Most of the prayers we do on Yom Kippur we repeat 5 times over 24 hrs. The assumption is that we might find truth in one of these prayers or for that matter in all these prayers, each time we read them.

When you are working to create change the texts of our tradition, the Torah, the prayers are your friends. When you are suffering, when you are faced with a challenging question, when you are in doubt, when you are looking for resolve, try sitting with a text – the liturgy or weekly parsha is a good place to start but really it could be any text. Sit with this text and look for connections to your life at this moment. You are bound to find it.

Our tradition instructs us regarding Torah, “Turn it and turn it for everything is in it.”[2] The Jews have always used the Torah to speak to their lives and to express their values, and guess what?-- We are the Jews!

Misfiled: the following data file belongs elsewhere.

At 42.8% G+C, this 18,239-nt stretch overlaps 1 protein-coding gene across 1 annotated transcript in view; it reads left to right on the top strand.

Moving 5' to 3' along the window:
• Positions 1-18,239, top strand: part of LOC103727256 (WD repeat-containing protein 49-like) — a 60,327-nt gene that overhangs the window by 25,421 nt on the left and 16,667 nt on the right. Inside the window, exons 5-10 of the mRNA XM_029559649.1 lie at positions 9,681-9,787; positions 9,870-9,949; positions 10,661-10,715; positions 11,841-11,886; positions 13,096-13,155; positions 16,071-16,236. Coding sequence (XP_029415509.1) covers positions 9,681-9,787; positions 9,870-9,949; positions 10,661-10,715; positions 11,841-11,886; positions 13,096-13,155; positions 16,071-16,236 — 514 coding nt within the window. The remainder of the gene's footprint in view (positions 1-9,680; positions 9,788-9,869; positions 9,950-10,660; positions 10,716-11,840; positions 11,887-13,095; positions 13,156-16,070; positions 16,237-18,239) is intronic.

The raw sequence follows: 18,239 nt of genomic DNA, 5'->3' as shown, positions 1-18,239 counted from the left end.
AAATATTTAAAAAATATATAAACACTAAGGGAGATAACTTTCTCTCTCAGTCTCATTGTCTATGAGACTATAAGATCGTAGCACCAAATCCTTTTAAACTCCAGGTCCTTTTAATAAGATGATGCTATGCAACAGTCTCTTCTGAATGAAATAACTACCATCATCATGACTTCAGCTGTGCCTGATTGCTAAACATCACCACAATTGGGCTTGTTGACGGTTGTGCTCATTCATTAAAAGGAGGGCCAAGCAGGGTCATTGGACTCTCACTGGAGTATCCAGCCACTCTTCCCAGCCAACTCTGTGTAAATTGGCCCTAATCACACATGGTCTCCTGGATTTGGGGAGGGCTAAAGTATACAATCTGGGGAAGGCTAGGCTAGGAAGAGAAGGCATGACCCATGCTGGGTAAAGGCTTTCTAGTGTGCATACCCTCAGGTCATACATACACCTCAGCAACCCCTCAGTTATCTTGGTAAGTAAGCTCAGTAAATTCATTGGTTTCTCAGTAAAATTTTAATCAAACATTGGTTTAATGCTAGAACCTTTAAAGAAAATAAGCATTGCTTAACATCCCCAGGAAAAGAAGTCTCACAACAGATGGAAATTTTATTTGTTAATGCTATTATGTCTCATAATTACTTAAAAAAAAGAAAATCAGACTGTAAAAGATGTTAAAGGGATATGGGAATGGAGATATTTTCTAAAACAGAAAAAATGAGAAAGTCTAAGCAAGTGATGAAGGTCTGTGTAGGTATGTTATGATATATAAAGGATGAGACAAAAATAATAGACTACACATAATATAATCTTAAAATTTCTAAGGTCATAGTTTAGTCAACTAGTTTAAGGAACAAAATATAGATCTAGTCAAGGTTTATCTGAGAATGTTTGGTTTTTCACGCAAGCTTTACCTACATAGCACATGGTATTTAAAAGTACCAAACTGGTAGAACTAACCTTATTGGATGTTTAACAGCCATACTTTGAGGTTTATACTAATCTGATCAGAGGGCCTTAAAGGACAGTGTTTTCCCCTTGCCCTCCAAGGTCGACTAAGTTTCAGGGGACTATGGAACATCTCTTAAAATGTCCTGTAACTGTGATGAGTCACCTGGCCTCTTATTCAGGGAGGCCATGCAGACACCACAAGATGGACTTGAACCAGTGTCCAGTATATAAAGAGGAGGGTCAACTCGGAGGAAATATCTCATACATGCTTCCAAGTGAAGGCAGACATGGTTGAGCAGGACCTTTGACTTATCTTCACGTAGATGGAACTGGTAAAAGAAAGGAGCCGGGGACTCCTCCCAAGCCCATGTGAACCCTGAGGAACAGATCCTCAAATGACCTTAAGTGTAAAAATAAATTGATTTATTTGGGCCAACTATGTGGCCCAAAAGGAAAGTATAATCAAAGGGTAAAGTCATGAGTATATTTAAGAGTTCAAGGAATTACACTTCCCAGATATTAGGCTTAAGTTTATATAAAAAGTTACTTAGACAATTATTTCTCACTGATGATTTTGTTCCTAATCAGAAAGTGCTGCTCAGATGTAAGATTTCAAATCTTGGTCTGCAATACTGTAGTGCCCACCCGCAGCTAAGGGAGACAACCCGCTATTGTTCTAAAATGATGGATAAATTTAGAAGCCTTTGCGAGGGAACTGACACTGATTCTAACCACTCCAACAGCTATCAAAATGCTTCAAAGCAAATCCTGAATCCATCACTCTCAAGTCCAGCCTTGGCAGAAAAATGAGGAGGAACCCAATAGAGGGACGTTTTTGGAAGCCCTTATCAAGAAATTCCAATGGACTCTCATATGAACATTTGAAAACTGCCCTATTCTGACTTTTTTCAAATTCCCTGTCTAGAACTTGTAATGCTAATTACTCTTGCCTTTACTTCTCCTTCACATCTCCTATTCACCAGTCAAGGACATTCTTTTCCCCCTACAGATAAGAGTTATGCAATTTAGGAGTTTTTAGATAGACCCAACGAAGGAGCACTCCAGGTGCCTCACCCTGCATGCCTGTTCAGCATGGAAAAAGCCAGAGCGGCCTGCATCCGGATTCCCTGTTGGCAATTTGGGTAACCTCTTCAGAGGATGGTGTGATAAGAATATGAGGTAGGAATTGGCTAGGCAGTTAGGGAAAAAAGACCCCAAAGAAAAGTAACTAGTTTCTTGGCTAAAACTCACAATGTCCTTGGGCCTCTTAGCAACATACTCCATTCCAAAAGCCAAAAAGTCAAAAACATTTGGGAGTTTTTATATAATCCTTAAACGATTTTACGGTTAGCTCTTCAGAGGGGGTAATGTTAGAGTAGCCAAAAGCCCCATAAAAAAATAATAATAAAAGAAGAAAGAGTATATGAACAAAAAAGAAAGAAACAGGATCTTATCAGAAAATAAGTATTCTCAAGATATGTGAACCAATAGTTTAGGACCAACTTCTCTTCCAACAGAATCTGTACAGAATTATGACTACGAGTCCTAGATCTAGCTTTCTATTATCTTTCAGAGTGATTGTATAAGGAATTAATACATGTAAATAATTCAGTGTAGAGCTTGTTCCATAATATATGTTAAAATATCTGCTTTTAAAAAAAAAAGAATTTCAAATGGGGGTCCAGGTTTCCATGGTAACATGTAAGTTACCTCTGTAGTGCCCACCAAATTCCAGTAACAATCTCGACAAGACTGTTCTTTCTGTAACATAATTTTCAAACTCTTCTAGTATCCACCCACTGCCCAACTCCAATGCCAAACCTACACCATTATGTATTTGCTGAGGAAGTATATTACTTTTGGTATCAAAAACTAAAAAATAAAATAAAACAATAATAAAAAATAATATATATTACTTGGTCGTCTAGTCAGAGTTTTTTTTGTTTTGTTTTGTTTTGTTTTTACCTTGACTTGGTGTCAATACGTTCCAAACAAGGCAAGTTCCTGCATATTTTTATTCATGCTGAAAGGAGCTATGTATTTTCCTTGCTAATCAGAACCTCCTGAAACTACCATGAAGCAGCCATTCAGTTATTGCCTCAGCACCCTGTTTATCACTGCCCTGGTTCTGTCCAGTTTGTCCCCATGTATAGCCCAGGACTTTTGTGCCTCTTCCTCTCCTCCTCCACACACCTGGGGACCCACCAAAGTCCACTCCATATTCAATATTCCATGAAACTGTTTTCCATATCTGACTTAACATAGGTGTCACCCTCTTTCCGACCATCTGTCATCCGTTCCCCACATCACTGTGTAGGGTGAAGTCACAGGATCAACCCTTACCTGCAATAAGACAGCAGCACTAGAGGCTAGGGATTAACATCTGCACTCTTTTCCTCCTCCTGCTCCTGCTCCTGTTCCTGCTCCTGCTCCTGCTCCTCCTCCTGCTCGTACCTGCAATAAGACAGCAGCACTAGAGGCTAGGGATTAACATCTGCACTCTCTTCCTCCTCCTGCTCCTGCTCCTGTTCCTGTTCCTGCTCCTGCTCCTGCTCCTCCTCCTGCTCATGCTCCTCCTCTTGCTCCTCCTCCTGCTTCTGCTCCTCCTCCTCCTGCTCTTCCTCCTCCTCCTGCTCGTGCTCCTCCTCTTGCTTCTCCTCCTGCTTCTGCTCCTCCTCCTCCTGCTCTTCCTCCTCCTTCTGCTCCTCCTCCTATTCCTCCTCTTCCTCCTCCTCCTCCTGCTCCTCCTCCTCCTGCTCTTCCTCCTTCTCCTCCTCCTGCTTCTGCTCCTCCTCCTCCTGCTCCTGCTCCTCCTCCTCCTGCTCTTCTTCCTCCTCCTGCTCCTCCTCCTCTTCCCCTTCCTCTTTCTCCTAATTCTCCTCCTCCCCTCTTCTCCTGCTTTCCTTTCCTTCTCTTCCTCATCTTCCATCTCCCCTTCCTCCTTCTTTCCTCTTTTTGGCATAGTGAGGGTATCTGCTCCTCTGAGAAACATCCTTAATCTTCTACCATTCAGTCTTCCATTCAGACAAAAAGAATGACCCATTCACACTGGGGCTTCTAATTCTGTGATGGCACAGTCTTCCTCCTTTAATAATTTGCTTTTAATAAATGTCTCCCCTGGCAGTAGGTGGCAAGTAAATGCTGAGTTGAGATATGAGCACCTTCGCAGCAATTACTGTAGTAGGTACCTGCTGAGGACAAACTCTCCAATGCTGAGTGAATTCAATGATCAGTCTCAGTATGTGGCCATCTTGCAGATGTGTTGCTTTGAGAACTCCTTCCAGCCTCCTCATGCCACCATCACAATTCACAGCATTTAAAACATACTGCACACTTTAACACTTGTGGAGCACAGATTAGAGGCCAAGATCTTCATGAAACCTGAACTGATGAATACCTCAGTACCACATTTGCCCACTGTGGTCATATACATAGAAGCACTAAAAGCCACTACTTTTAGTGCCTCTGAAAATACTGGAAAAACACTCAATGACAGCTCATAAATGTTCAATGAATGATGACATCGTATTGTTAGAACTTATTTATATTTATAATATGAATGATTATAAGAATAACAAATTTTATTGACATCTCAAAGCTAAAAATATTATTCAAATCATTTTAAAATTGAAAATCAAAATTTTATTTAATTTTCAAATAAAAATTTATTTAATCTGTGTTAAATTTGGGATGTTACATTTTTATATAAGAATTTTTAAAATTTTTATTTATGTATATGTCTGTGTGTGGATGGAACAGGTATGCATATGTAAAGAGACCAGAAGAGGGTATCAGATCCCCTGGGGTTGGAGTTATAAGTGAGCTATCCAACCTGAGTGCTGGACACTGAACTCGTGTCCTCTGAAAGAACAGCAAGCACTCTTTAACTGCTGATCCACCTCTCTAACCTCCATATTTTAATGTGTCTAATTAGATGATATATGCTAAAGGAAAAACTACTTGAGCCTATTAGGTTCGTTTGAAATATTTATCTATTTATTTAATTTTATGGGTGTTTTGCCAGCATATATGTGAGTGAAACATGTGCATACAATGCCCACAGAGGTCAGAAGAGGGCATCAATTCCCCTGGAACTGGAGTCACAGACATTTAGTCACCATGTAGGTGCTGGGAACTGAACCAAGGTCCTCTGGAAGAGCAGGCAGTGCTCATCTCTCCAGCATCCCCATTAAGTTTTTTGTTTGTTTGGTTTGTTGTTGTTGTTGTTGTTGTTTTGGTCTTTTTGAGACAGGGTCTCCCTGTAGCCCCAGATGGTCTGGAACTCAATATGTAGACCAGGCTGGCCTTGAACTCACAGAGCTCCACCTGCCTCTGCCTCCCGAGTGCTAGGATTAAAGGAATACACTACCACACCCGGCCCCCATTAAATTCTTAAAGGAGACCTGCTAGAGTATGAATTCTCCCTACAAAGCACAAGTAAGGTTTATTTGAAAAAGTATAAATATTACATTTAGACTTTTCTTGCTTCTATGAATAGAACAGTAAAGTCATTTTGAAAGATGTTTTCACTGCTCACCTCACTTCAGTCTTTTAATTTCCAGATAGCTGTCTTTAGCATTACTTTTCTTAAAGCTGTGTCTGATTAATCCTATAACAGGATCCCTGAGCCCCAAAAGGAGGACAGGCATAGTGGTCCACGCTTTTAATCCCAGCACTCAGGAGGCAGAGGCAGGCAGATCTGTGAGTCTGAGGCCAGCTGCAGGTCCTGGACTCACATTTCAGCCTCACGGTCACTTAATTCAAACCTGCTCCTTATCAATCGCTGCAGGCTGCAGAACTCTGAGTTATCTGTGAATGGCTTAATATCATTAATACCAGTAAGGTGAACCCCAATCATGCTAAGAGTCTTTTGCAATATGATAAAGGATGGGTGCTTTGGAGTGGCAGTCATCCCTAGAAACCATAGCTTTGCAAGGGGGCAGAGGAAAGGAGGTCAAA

Number 7: What’s the Real Point Anyway?

More than two years ago, when Sarah I were hatching a plan for my sabbatical, we were taken off guard by how stressful it was. Here was this tremendous opportunity and yet judging by the tone of our conversations, you might have guessed it was an immense burden. What we discovered was that the many options opened up by this interruption brought to the surface all the aspirations and all the rough spots in our lives.

Should we go away for the year, or be home so that Sarah could develop her career? If we go to Israel or somewhere else will our children thrive or suffer? If I follow one passion, one area of study, what others will remain neglected?